Posted by Dennis Oakley on February 11, 2017
Hi BarBackers! Welcome to our newest blog series: "Lounge Cocktails".
For starters, the accepted definition for a cocktail is as follows: "A term used to refer to any generic alcoholic mixed drink, cocktail may mean any beverage that contains two or more ingredients if at least one of those ingredients contains alcohol." When a mixed drink contains only a distilled spirits and a mixer, such as soda or fruit juice, it is a highball; many of the International Bartenders Association official cocktails are highballs. When a cocktail contains only a distilled spirit and a liqueur, it is a duo and when it adds a mixer, it is a trio. Additional ingredients may be sugar, honey, milk, cream, and various herbs, mixing agents and fermented extracts.
Lounge Cocktails, fall under the relatively new-age category of "Craft Cocktails", and can be loosely defined as any type of craft or classic "sipping" cocktail that is typically enjoyed while sitting and conversing with others in a relaxed atmosphere or in a "chill", comfortable environment.
This is where the term "Cocktail Lounge" came about in the early 1930's, when referring to popular, pricey high-end taverns and exclusive parlors, pubs or "lounging" hotel bars. In 2017, most often these craft cocktails can be found and enjoyed at trendy cocktail bars, gastro-eateries, retro-speakeasys, martini lounges and of course: cocktail lounges.
Fresh mixed artisinal cocktails are not exactly a modern phenomenon. In fact, it’s a tradition that goes back as far as formal fermentation. Even in the Iliad, Homer wrote of epic heroes drinking wine mixed with goat cheese and ground barley. That may have been the first Lounge Cocktail, according to this definition.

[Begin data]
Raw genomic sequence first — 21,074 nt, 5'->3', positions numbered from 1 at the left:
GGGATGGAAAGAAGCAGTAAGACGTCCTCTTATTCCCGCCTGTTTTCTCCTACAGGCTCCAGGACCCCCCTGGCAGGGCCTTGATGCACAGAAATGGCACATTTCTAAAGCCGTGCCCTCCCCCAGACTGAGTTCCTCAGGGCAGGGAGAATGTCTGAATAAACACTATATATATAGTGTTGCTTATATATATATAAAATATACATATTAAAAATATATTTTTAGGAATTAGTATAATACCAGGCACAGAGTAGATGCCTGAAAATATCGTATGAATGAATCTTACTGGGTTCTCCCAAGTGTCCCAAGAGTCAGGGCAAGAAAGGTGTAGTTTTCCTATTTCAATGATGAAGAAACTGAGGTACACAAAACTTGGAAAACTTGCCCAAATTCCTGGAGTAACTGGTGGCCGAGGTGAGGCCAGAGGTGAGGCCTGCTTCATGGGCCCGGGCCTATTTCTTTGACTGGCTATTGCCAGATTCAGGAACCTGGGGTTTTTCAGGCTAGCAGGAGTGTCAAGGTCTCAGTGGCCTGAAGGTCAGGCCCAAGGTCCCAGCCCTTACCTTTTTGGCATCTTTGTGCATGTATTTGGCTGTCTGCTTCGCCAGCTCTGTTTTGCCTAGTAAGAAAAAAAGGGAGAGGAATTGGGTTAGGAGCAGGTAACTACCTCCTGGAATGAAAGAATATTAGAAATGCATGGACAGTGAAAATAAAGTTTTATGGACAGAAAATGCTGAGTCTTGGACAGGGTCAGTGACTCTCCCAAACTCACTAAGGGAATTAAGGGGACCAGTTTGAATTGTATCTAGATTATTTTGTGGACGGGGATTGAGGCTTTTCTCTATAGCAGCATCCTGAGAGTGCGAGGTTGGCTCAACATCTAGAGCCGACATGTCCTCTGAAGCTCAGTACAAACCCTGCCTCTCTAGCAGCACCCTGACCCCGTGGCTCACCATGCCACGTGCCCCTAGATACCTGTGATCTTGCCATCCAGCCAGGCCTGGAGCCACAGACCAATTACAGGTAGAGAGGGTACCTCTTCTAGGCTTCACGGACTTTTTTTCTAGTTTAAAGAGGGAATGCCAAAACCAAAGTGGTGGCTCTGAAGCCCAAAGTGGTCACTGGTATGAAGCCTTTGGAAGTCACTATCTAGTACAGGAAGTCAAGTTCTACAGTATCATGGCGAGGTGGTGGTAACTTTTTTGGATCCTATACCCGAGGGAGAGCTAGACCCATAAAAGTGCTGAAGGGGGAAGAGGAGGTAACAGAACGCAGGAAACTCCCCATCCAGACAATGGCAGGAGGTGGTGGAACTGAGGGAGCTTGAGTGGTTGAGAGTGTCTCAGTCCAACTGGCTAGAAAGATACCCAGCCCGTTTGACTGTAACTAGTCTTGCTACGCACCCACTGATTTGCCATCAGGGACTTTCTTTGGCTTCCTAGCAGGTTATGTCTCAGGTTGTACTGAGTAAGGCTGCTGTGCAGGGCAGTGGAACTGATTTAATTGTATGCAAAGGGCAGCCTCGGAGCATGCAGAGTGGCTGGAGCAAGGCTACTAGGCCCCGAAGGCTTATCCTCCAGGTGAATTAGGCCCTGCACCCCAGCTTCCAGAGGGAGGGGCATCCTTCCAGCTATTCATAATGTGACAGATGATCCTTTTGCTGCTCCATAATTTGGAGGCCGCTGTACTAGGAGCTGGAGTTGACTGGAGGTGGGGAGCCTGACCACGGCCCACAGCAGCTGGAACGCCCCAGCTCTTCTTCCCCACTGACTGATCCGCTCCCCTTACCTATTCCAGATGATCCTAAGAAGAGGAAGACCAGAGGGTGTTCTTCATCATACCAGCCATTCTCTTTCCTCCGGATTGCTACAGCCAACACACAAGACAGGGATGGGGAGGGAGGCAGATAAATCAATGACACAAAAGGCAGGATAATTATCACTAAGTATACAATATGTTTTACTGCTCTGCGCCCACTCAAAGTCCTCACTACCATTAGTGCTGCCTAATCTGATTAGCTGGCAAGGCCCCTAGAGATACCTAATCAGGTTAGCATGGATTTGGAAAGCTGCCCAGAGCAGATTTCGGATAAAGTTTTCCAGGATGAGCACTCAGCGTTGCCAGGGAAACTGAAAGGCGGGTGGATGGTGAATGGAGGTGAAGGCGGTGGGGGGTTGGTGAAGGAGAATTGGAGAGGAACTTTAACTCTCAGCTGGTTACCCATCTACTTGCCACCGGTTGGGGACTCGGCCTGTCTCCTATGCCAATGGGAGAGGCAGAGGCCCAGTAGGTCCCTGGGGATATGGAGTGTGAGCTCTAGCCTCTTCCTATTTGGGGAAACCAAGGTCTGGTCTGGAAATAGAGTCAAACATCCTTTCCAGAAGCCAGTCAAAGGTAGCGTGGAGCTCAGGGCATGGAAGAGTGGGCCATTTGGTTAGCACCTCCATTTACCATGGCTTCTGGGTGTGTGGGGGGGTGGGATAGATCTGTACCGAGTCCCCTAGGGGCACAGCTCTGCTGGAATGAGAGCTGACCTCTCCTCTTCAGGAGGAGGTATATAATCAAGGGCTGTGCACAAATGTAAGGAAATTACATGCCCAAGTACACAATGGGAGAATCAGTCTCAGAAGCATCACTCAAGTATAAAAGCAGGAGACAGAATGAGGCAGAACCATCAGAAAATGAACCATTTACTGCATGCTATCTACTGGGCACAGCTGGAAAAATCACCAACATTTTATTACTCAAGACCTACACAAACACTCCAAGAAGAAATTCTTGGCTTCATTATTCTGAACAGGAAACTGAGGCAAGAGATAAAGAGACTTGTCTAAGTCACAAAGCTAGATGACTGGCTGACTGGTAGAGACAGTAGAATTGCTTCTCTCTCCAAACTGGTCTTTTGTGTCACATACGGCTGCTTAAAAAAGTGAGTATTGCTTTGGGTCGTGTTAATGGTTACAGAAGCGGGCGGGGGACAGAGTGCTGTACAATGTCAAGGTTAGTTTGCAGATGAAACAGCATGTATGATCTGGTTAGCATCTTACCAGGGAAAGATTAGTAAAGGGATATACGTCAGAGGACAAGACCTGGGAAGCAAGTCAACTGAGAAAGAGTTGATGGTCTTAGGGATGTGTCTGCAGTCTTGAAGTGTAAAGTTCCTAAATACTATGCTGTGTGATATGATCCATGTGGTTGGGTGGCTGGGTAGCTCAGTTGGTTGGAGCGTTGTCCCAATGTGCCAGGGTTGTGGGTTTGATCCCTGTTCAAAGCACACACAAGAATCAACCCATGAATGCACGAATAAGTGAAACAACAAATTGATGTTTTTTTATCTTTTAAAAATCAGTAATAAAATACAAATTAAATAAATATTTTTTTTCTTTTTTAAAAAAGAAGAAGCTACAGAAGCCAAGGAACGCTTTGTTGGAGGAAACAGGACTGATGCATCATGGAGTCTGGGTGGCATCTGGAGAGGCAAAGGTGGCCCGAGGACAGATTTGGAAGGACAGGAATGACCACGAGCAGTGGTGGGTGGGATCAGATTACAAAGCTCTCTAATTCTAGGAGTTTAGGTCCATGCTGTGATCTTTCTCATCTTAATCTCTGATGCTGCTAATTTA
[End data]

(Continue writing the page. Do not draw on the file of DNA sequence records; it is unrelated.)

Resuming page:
We hope you all enjoy these recipes and please give us your feedback on our Contact Us page.
America’s foremost mixologist, Dale DeGroff developed his extraordinary techniques and talent for over twenty years tending bar at great establishments most notably, New York City's famous Rainbow Room, where he pioneered a gourmet approach to recreating great classic cocktails. DeGroff is a most notable pioneer in the "Craft Cocktail" Industry.
It would be rare to find a hand-crafted Lounge Cocktail served at a heavy metal concert or in the stands of any American football game. Due to the resurgence of craft cocktails in current popular bar trends, more and more home/amateur & hobbyist mixologists are mimicking their favorite cocktail venues menus. Many are adopting an affinity for decadent, tasty and provocative Lounge Cocktails by mixing and indulging in the comfort of their own homes.
Prominent professional mixologists and bar tenders will always be on the cutting edge of current industry trends, however astute non-professional enthusiasts are certainly always in contention for creating the next new recipe or technique.